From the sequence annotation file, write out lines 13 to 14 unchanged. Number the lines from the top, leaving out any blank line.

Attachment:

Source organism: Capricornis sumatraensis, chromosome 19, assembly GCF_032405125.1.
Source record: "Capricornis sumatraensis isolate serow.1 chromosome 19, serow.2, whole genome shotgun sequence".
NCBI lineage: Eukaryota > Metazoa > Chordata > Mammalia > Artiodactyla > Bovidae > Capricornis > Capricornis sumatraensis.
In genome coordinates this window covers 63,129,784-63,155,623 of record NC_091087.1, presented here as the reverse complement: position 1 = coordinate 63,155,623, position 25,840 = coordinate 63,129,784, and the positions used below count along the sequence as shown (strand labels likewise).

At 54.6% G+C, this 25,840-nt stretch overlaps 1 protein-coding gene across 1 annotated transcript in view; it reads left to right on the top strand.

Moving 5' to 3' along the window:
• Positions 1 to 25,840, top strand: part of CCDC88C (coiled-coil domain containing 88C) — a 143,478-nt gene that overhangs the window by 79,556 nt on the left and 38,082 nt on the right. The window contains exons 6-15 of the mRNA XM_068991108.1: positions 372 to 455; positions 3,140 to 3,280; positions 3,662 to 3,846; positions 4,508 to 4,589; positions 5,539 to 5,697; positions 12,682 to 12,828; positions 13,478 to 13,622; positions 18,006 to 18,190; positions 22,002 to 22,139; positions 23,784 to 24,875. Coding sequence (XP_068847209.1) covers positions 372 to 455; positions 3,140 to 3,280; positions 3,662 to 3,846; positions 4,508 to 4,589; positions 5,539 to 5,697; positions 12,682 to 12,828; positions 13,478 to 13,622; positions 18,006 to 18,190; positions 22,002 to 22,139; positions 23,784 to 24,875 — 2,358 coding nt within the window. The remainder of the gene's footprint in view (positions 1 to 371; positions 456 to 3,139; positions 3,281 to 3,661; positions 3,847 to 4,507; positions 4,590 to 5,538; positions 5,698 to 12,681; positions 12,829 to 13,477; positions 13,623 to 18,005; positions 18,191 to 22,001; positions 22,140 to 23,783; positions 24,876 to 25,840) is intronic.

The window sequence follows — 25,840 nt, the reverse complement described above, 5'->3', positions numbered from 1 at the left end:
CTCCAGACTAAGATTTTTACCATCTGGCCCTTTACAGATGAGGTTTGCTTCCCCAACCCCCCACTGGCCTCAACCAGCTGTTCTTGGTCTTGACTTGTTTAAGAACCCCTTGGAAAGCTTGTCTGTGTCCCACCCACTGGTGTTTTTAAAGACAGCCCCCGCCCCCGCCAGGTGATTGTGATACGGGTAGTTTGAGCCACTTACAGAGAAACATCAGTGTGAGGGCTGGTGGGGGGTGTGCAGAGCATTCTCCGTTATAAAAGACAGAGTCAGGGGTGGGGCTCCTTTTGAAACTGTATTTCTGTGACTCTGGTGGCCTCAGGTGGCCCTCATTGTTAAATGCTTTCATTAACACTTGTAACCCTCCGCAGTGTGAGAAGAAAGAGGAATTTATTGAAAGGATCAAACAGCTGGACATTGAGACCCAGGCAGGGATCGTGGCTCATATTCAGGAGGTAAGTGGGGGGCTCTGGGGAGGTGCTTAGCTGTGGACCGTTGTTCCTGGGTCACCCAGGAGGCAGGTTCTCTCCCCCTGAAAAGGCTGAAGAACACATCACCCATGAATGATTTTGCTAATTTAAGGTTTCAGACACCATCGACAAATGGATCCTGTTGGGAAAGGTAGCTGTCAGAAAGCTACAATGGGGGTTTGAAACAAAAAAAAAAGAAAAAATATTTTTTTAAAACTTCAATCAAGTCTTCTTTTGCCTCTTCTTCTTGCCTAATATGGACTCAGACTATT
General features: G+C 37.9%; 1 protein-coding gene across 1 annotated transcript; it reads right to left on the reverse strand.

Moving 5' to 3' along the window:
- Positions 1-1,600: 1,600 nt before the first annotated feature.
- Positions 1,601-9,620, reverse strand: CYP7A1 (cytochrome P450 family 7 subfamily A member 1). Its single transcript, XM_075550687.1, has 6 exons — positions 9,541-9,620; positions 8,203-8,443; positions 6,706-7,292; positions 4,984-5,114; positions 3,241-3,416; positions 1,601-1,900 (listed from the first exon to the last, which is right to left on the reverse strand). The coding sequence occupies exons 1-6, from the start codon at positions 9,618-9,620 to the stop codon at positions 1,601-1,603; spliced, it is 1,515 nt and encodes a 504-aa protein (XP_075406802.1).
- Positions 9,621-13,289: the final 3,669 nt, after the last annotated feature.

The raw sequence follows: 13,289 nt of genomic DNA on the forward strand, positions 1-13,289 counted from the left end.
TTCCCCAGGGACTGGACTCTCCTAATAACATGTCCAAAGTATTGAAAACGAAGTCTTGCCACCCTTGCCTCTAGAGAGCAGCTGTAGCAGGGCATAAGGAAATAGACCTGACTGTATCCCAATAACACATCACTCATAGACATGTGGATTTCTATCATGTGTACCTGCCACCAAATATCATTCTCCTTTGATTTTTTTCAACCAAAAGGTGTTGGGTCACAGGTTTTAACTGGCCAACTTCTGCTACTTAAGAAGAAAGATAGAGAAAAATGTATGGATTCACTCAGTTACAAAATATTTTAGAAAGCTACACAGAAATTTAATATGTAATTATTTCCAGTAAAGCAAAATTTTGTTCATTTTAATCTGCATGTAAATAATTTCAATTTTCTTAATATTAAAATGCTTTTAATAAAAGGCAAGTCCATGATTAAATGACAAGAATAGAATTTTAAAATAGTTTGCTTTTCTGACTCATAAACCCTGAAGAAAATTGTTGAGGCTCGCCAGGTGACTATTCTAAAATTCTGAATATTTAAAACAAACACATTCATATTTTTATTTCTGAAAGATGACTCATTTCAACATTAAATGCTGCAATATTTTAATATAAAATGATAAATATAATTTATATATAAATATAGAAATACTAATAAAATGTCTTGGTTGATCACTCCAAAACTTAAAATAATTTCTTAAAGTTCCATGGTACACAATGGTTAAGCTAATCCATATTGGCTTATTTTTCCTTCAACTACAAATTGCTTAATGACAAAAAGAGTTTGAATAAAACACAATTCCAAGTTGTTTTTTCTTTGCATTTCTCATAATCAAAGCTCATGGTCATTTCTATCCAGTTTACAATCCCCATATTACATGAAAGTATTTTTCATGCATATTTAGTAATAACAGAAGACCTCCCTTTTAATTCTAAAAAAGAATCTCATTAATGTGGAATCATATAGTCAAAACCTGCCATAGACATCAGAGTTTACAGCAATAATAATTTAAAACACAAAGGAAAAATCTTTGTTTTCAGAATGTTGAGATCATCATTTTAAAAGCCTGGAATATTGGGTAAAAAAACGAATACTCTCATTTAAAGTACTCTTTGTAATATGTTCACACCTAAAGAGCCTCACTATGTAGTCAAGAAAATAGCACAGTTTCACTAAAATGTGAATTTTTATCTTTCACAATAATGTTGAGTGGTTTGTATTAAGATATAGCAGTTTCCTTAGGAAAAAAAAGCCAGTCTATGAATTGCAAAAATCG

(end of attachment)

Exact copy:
- Positions 1,601-9,620, reverse strand: CYP7A1 (cytochrome P450 family 7 subfamily A member 1). Its single transcript, XM_075550687.1, has 6 exons — positions 9,541-9,620; positions 8,203-8,443; positions 6,706-7,292; positions 4,984-5,114; positions 3,241-3,416; positions 1,601-1,900 (listed from the first exon to the last, which is right to left on the reverse strand). The coding sequence occupies exons 1-6, from the start codon at positions 9,618-9,620 to the stop codon at positions 1,601-1,603; spliced, it is 1,515 nt and encodes a 504-aa protein (XP_075406802.1).
- Positions 9,621-13,289: the final 3,669 nt, after the last annotated feature.